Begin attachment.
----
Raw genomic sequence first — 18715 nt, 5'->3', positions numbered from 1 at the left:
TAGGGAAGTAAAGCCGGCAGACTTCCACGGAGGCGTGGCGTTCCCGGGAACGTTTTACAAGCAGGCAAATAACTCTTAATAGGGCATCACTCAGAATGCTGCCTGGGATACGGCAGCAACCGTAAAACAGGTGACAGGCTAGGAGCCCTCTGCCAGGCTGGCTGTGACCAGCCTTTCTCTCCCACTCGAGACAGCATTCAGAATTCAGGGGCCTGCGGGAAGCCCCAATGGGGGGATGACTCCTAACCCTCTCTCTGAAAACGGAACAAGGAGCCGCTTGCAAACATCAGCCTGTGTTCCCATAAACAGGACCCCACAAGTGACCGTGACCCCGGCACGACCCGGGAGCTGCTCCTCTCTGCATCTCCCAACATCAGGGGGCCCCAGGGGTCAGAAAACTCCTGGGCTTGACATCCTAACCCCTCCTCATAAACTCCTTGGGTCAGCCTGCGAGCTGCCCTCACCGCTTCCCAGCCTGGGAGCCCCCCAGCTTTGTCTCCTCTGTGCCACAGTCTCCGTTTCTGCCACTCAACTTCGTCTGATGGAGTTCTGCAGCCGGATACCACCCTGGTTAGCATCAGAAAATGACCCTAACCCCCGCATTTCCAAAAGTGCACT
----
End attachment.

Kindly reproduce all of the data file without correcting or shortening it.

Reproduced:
Raw genomic sequence first — 18715 nt, 5'->3', positions numbered from 1 at the left:
TAGGGAAGTAAAGCCGGCAGACTTCCACGGAGGCGTGGCGTTCCCGGGAACGTTTTACAAGCAGGCAAATAACTCTTAATAGGGCATCACTCAGAATGCTGCCTGGGATACGGCAGCAACCGTAAAACAGGTGACAGGCTAGGAGCCCTCTGCCAGGCTGGCTGTGACCAGCCTTTCTCTCCCACTCGAGACAGCATTCAGAATTCAGGGGCCTGCGGGAAGCCCCAATGGGGGGATGACTCCTAACCCTCTCTCTGAAAACGGAACAAGGAGCCGCTTGCAAACATCAGCCTGTGTTCCCATAAACAGGACCCCACAAGTGACCGTGACCCCGGCACGACCCGGGAGCTGCTCCTCTCTGCATCTCCCAACATCAGGGGGCCCCAGGGGTCAGAAAACTCCTGGGCTTGACATCCTAACCCCTCCTCATAAACTCCTTGGGTCAGCCTGCGAGCTGCCCTCACCGCTTCCCAGCCTGGGAGCCCCCCAGCTTTGTCTCCTCTGTGCCACAGTCTCCGTTTCTGCCACTCAACTTCGTCTGATGGAGTTCTGCAGCCGGATACCACCCTGGTTAGCATCAGAAAATGACCCTAACCCCCGCATTTCCAAAAGTGCACT